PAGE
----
In the spirit of March brackets, Boston.com launched its own: Voting to decide who is Boston’s greatest-ever athlete. The #GOATMadness bracket is narrowing down its 64-person field, so go vote.
Tom Brady and David Ortiz. Each is a local legend. Each is indelibly linked to some of the most dramatic moments in Boston sports history. And on Oct. 13, 2013, each delivered a clutch performance on one of New England’s most memorable doubleheaders.
With Brady and Ortiz facing off against each other in the round of 8 in Boston.com’s #GOATMadness bracket, it seemed like a good time to revisit a magical day when both players underscored why they belong in the conversation of Boston’s GOAT.
It started with Brady and the Patriots at Gillette Stadium. Facing the 5-0 Saints in a Week 6 marquee matchup, New England saw a 17-7 first half lead evaporate. Drew Brees and the New Orleans offense found their gear in the fourth quarter, taking a 27-23 lead with just over two minutes remaining. A rare Brady interception on the ensuing drive appeared to all but end the game.
Despite conservative play-calling from the Saints – which gave the Patriots the ball back one more time – appeared to not be enough. Brady and the offense started at their own 30-yard line, with no timeouts, and needing a touchdown.
And yet, even in a depleted offense that lacked Rob Gronkowski, New England marched down field. With 10 seconds remaining at the Saints’ 17-yard line, Brady delivered a signature throw to the corner of the end zone. Undrafted rookie Kenbrell Thompkins hauled it in for a touchdown, capping an improbable comeback win:
The play caused the first of two great New England radio calls in the day. Patriots color analyst Scott Zolak joyously exclaimed, “Unicorns! Show ponies! Where’s the beef?”
Approximately 35 minutes after the Patriots completed their comeback win over the Saints, Game 2 of the American League Championship Series got underway at Fenway Park. The Red Sox faced the Detroit Tigers, who had taken Game 1 of the Series 1-0 behind masterful pitching.
The Red Sox managed only one hit against the Tigers in the first game, and through seven innings of Game 2, had only added two more. Heading into the bottom of the 8th, Boston trailed 5-1, facing the grim prospect of trailing 0-2 in the series heading back to Detroit.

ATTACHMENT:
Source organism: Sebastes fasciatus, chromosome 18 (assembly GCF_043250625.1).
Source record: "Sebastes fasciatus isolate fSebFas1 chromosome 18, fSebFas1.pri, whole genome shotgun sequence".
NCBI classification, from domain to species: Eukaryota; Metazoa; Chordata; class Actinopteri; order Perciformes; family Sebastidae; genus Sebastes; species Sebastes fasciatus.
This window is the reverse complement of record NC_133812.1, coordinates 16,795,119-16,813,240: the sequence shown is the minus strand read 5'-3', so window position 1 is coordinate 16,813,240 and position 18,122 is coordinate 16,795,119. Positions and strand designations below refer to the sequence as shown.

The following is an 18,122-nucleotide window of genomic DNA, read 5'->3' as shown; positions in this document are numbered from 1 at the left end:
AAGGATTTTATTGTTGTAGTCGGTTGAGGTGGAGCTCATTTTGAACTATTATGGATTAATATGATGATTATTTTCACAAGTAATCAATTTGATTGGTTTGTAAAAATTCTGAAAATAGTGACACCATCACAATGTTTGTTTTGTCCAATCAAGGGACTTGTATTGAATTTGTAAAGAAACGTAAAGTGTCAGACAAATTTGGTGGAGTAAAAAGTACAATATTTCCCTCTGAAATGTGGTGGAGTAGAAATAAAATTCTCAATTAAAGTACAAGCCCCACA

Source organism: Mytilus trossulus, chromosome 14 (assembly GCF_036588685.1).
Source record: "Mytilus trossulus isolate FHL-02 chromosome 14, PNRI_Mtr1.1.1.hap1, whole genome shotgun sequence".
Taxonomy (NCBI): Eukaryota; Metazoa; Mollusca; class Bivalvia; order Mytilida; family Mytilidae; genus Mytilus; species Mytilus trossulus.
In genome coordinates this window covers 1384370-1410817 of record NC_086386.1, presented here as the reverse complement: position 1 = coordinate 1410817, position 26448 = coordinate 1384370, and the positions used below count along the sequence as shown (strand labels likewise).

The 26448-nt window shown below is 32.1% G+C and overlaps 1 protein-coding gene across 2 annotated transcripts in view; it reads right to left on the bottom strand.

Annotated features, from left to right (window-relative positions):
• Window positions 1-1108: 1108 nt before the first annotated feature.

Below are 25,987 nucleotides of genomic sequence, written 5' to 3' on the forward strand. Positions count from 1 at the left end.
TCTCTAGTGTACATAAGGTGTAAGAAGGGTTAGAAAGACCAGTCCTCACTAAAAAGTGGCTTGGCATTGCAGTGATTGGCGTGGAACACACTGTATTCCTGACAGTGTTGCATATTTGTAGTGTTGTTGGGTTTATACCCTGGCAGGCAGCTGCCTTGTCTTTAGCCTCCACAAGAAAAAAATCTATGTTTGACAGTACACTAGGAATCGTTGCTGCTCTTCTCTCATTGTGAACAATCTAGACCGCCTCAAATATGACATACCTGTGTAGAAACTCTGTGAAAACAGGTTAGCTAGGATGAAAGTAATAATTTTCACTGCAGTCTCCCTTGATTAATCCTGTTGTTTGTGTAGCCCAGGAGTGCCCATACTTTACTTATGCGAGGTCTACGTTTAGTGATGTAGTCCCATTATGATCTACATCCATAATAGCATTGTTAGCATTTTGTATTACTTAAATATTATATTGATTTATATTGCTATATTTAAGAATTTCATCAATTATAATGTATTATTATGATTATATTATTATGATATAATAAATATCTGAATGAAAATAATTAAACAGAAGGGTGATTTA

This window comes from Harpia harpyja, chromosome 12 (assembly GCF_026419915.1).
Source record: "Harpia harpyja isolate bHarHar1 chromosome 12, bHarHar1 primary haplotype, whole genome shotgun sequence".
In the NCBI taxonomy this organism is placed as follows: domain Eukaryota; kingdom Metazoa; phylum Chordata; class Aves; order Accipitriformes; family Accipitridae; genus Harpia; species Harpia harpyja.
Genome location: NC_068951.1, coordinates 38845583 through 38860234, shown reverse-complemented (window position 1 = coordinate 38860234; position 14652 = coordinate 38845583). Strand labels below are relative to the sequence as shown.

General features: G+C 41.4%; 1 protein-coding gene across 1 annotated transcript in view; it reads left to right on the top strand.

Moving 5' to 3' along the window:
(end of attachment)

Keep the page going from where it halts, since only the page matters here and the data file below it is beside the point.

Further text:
With one out, Red Sox third baseman Will Middlebrooks sent a line drive into left field for a base hit. This triggered the second Tigers pitching change of the inning, as Drew Smyly came in to face Jacoby Ellsbury. The centerfielder drew a walk, coaxing another pitching change (Al Albuquerque in for Smyly). Despite getting Shane Victorino to strike out, Albuquerque followed by giving up a base hit to Dustin Pedroia to load the bases with two outs.
Tigers manager Jim Leyland knew what was coming, so he made yet another pitching change. He sent for his closer, Joaquin Benoit.
And with two outs and the bases loaded, up stepped David Ortiz. He represented the potential tying run, and Ortiz – like the rest of New England – knew it.
“Now, they’ve got Ortiz, who’s never homered against Benoit,” announced Joe Buck on the television broadcast. As if on cue, Ortiz provided the second half of the day’s legendary moments. He belted Benoit’s first pitch over the bullpen fence for a game-tying, series-altering grand slam:
The Red Sox jumped to life. In the 9th inning, Boston’s Jarrod Saltalamachia scorched a walk-off base hit into left field, and the 6-5 comeback win was complete. The Red Sox would go on to win the ALCS, and the World Series.
Boston Globe photographer Stan Grossfeld’s picture of Torii Hunter’s legs falling over the bullpen wall as Boston Policeman Steve Horgan celebrated in the background became instantly iconic.
And not unlike Brady’s moment, Ortiz’s clutch performance spawned a memorable radio call. WEEI play-by-play commentator Dave O’Brien’s spontaneous repetition of Ortiz’s name conveyed the sheer awe of what they had just seen.